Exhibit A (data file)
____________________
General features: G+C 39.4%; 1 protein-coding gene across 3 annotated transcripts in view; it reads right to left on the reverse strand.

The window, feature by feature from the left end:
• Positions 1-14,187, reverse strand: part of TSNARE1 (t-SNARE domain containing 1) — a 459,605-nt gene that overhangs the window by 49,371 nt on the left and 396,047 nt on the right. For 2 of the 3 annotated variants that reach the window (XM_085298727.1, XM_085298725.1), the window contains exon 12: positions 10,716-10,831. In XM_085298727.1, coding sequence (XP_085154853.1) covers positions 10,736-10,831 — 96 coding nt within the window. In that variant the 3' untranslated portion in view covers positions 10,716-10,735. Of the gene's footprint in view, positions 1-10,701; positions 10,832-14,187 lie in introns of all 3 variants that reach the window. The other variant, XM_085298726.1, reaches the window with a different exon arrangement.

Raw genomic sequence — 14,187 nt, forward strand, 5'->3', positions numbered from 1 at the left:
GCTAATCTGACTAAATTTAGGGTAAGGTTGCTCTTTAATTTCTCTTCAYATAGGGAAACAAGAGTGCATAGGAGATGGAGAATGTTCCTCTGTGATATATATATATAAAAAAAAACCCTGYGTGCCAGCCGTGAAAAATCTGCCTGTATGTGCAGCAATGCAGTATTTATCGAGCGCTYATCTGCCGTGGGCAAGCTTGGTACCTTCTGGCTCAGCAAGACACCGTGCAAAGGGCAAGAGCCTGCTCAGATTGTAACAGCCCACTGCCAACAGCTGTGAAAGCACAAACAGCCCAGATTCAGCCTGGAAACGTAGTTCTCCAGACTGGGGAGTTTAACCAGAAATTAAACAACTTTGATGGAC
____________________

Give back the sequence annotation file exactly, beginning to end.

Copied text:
General features: G+C 39.4%; 1 protein-coding gene across 3 annotated transcripts in view; it reads right to left on the reverse strand.

The window, feature by feature from the left end:
• Positions 1-14,187, reverse strand: part of TSNARE1 (t-SNARE domain containing 1) — a 459,605-nt gene that overhangs the window by 49,371 nt on the left and 396,047 nt on the right. For 2 of the 3 annotated variants that reach the window (XM_085298727.1, XM_085298725.1), the window contains exon 12: positions 10,716-10,831. In XM_085298727.1, coding sequence (XP_085154853.1) covers positions 10,736-10,831 — 96 coding nt within the window. In that variant the 3' untranslated portion in view covers positions 10,716-10,735. Of the gene's footprint in view, positions 1-10,701; positions 10,832-14,187 lie in introns of all 3 variants that reach the window. The other variant, XM_085298726.1, reaches the window with a different exon arrangement.

Raw genomic sequence — 14,187 nt, forward strand, 5'->3', positions numbered from 1 at the left:
GCTAATCTGACTAAATTTAGGGTAAGGTTGCTCTTTAATTTCTCTTCAYATAGGGAAACAAGAGTGCATAGGAGATGGAGAATGTTCCTCTGTGATATATATATATAAAAAAAAACCCTGYGTGCCAGCCGTGAAAAATCTGCCTGTATGTGCAGCAATGCAGTATTTATCGAGCGCTYATCTGCCGTGGGCAAGCTTGGTACCTTCTGGCTCAGCAAGACACCGTGCAAAGGGCAAGAGCCTGCTCAGATTGTAACAGCCCACTGCCAACAGCTGTGAAAGCACAAACAGCCCAGATTCAGCCTGGAAACGTAGTTCTCCAGACTGGGGAGTTTAACCAGAAATTAAACAACTTTGATGGAC